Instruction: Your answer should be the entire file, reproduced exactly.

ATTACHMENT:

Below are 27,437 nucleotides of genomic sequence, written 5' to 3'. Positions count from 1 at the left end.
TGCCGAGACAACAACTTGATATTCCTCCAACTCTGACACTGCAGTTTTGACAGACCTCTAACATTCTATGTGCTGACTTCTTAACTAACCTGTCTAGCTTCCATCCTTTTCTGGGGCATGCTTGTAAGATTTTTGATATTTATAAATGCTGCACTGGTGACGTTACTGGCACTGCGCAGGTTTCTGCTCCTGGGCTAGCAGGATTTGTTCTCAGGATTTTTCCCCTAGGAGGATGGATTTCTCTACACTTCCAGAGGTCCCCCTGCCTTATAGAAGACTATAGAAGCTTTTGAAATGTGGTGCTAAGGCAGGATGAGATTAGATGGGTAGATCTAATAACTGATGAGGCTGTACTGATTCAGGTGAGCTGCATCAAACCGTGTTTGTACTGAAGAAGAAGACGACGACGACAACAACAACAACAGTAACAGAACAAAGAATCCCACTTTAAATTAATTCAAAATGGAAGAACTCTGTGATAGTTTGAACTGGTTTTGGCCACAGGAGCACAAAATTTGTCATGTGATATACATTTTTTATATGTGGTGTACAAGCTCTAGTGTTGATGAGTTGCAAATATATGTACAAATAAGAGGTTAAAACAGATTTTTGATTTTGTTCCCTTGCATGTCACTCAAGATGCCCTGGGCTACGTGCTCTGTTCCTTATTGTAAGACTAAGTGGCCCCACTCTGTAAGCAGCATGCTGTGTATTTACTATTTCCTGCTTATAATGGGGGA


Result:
Below are 27,437 nucleotides of genomic sequence, written 5' to 3'. Positions count from 1 at the left end.
TGCCGAGACAACAACTTGATATTCCTCCAACTCTGACACTGCAGTTTTGACAGACCTCTAACATTCTATGTGCTGACTTCTTAACTAACCTGTCTAGCTTCCATCCTTTTCTGGGGCATGCTTGTAAGATTTTTGATATTTATAAATGCTGCACTGGTGACGTTACTGGCACTGCGCAGGTTTCTGCTCCTGGGCTAGCAGGATTTGTTCTCAGGATTTTTCCCCTAGGAGGATGGATTTCTCTACACTTCCAGAGGTCCCCCTGCCTTATAGAAGACTATAGAAGCTTTTGAAATGTGGTGCTAAGGCAGGATGAGATTAGATGGGTAGATCTAATAACTGATGAGGCTGTACTGATTCAGGTGAGCTGCATCAAACCGTGTTTGTACTGAAGAAGAAGACGACGACGACAACAACAACAACAGTAACAGAACAAAGAATCCCACTTTAAATTAATTCAAAATGGAAGAACTCTGTGATAGTTTGAACTGGTTTTGGCCACAGGAGCACAAAATTTGTCATGTGATATACATTTTTTATATGTGGTGTACAAGCTCTAGTGTTGATGAGTTGCAAATATATGTACAAATAAGAGGTTAAAACAGATTTTTGATTTTGTTCCCTTGCATGTCACTCAAGATGCCCTGGGCTACGTGCTCTGTTCCTTATTGTAAGACTAAGTGGCCCCACTCTGTAAGCAGCATGCTGTGTATTTACTATTTCCTGCTTATAATGGGGGA